Social care crisis cannot be ignored, ministers warned
The country faces a "social care crisis" unless funding is increased, with knock-on effects likely to add to pressures on hospital A&E departments over the winter, ministers have been warned.
Chancellor Philip Hammond has come under fire after failing to allocate more money to social care in his Autumn Statement last week, with the head of the NHS Confederation saying it was "disappointing" and a "mistake".
More than half of councils tasked with care for the elderly - 77 out of 152 - have had at least one residential and nursing care provider closed in the last six months, figures obtained by the Observer showed.
Meanwhile, 48 councils have seen at least one company that deals with helping to care for the elderly in their own home forced to close, according to the data.
New care arrangements were also sought by 59 councils after contracts were deemed by providers to be insufficiently funded to meet the needs required.
In a letter to the paper, the leaders of the Conservative, Labour, Liberal Democrat and independent groups of the Local Government Association warned: "The social care crisis is real and it is happening right now. The Government cannot ignore it any longer if we are to truly have a society that works for everyone."
They said: "The fact the Government appears to have chosen not to act will lower the quality of life for our elderly and vulnerable residents."
NHS Confederation chairman Stephen Dorrell said he was " very disappointed" that the Chancellor had not said anything about social care in his mini-budget statement.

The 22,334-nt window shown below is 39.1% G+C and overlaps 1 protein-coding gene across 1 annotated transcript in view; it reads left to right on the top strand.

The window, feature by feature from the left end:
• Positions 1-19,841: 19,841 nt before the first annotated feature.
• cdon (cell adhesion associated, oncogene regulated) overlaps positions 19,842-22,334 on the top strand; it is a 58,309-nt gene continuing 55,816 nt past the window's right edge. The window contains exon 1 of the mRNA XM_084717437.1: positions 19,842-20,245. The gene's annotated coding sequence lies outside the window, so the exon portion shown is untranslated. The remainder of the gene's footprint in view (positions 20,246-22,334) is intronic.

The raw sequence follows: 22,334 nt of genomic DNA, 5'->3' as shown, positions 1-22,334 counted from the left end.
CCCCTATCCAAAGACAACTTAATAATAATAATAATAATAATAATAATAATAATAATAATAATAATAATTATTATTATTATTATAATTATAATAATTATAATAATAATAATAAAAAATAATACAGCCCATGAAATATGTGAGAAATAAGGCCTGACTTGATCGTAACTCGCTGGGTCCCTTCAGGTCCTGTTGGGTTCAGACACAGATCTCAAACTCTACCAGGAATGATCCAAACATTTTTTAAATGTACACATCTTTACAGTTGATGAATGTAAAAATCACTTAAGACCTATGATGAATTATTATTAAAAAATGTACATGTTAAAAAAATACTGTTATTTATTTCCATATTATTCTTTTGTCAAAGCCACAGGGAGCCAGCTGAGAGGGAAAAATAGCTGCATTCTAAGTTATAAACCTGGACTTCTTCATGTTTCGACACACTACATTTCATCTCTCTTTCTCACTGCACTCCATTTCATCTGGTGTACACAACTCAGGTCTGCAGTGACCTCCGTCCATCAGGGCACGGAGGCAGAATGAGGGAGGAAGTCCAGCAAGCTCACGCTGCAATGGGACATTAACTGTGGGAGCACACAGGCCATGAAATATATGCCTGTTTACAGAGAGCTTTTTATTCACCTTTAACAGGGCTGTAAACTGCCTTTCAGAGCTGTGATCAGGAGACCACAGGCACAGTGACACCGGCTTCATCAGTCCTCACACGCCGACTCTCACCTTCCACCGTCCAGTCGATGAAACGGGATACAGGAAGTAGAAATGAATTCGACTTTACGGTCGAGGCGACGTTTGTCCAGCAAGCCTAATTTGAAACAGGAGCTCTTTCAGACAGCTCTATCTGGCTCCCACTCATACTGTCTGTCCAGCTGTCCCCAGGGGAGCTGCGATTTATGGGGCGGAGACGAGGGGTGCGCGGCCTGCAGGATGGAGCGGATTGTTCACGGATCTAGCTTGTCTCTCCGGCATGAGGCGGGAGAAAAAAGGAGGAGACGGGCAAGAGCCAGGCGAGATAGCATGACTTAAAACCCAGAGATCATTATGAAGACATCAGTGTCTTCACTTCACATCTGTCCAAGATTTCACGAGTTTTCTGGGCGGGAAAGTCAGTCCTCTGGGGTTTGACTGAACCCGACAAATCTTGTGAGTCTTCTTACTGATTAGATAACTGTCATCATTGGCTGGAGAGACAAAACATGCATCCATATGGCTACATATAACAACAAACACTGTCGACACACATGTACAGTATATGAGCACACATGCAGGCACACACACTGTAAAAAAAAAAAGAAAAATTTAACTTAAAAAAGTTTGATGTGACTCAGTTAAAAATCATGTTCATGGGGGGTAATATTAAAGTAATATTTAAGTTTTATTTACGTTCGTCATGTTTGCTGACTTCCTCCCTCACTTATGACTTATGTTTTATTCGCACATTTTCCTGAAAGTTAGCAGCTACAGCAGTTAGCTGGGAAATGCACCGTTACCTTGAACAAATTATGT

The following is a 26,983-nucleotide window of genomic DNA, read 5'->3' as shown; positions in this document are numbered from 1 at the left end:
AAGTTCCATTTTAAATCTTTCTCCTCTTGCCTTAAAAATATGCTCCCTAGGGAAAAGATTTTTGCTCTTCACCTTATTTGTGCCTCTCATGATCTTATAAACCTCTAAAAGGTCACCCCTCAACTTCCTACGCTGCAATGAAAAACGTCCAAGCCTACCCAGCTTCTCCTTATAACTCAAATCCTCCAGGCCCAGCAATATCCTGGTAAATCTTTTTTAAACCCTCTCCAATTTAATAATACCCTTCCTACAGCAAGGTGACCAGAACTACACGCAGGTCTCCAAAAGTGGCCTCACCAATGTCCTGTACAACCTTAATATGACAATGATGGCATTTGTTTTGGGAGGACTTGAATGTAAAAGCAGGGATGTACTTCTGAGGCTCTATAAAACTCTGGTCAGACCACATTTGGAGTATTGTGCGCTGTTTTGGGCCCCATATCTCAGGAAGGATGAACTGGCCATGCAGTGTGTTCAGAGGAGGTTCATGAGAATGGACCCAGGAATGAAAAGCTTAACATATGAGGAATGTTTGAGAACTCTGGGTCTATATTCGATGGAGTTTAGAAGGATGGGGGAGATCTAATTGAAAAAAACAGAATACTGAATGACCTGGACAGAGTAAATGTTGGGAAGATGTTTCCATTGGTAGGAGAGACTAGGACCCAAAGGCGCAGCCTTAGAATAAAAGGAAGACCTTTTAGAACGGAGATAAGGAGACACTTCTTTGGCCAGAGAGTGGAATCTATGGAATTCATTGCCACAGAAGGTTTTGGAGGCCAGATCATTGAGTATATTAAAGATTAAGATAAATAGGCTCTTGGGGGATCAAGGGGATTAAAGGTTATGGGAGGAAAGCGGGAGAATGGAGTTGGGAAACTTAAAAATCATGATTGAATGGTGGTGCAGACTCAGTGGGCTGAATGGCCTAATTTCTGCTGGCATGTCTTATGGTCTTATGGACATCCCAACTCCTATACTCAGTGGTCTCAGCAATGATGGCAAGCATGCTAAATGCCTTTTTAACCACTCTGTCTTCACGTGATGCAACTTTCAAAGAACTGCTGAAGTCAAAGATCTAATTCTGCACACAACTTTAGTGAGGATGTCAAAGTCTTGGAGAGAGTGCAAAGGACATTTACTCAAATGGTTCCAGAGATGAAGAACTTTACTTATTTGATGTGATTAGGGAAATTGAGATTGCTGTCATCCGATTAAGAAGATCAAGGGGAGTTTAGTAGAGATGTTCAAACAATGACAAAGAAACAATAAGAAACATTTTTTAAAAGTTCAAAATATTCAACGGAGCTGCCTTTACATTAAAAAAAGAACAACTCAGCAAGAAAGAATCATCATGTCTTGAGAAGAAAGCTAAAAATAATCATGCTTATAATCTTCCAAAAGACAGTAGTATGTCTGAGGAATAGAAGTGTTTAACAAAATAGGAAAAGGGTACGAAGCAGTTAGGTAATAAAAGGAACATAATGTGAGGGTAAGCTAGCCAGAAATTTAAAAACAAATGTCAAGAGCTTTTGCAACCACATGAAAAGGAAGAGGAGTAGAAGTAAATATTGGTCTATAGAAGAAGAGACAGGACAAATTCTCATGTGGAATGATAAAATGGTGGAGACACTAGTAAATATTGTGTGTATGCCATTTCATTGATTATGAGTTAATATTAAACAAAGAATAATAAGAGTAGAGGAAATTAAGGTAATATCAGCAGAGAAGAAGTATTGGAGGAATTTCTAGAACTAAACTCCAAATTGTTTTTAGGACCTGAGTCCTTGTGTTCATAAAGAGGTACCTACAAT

"It was a mistake in my view not to make an investment in social care," Tory former health secretary Mr Dorrell said.
Hospitals face problems with so-called bed blocking because they are unable to discharge elderly patients unless there are adequate social care arrangements in place, adding to winter pressures on the NHS.
Mr Dorrell told BBC One's Andrew Marr Show: "There is no good going into this winter saying it is all going to be all right when we already have lengthening queues in A&E departments, we already have problems with hospitals unable to discharge people because of inadequate provision of social care."
A Government spokesman said: "We're supporting those most in need with a social care package worth £3.5 billion by 2019-20 compared to the £2.9 billion councils said they needed.
"We've also devolved new powers and funding to local areas so they can integrate health and social care, provide better services for older people, and plan for an ageing population."
Shadow health secretary Jonathan Ashworth said Labour would give the health service "the funding it needs" - but would not specify how his party would pay for it.
He told BBC's Sunday Politics: "I will want to work with John McDonnell, our shadow chancellor, to find a package to give the NHS the money it needs.
"But of course our shadow chancellor, like any shadow chancellor at this stage in the cycle, will want to see what the books look like on the latest financial statement ahead of an election before making commitments."
But he insisted that the plan was "not a blank cheque" for the NHS.